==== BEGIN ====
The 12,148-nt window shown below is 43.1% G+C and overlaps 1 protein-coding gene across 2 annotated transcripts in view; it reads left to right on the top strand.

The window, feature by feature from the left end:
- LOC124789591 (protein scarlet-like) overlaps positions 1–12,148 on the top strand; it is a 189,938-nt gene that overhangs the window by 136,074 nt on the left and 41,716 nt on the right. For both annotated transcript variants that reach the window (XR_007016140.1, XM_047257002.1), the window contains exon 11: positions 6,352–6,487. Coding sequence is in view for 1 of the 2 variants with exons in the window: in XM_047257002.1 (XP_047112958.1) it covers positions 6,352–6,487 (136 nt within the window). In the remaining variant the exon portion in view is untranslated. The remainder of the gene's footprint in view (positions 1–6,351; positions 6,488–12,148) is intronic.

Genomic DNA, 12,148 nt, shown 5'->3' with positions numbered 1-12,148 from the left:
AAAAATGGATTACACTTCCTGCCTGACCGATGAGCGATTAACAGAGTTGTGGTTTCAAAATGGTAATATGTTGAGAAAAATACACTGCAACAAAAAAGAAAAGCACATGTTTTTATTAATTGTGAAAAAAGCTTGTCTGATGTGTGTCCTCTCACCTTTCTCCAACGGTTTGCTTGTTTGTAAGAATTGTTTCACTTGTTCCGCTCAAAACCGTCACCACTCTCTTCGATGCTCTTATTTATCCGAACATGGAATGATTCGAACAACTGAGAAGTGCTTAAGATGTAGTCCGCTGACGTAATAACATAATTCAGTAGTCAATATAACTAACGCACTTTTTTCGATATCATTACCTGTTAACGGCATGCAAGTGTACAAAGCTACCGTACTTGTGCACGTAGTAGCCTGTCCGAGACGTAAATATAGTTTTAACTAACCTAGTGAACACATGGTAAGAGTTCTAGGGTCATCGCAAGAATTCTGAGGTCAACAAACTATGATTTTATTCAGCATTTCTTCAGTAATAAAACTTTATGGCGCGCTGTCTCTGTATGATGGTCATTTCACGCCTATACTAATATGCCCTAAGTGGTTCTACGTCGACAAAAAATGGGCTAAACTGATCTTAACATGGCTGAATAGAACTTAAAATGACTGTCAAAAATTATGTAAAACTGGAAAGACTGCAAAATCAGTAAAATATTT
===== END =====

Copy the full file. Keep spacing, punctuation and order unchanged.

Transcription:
The 12,148-nt window shown below is 43.1% G+C and overlaps 1 protein-coding gene across 2 annotated transcripts in view; it reads left to right on the top strand.

The window, feature by feature from the left end:
- LOC124789591 (protein scarlet-like) overlaps positions 1–12,148 on the top strand; it is a 189,938-nt gene that overhangs the window by 136,074 nt on the left and 41,716 nt on the right. For both annotated transcript variants that reach the window (XR_007016140.1, XM_047257002.1), the window contains exon 11: positions 6,352–6,487. Coding sequence is in view for 1 of the 2 variants with exons in the window: in XM_047257002.1 (XP_047112958.1) it covers positions 6,352–6,487 (136 nt within the window). In the remaining variant the exon portion in view is untranslated. The remainder of the gene's footprint in view (positions 1–6,351; positions 6,488–12,148) is intronic.

Genomic DNA, 12,148 nt, shown 5'->3' with positions numbered 1-12,148 from the left:
AAAAATGGATTACACTTCCTGCCTGACCGATGAGCGATTAACAGAGTTGTGGTTTCAAAATGGTAATATGTTGAGAAAAATACACTGCAACAAAAAAGAAAAGCACATGTTTTTATTAATTGTGAAAAAAGCTTGTCTGATGTGTGTCCTCTCACCTTTCTCCAACGGTTTGCTTGTTTGTAAGAATTGTTTCACTTGTTCCGCTCAAAACCGTCACCACTCTCTTCGATGCTCTTATTTATCCGAACATGGAATGATTCGAACAACTGAGAAGTGCTTAAGATGTAGTCCGCTGACGTAATAACATAATTCAGTAGTCAATATAACTAACGCACTTTTTTCGATATCATTACCTGTTAACGGCATGCAAGTGTACAAAGCTACCGTACTTGTGCACGTAGTAGCCTGTCCGAGACGTAAATATAGTTTTAACTAACCTAGTGAACACATGGTAAGAGTTCTAGGGTCATCGCAAGAATTCTGAGGTCAACAAACTATGATTTTATTCAGCATTTCTTCAGTAATAAAACTTTATGGCGCGCTGTCTCTGTATGATGGTCATTTCACGCCTATACTAATATGCCCTAAGTGGTTCTACGTCGACAAAAAATGGGCTAAACTGATCTTAACATGGCTGAATAGAACTTAAAATGACTGTCAAAAATTATGTAAAACTGGAAAGACTGCAAAATCAGTAAAATATTT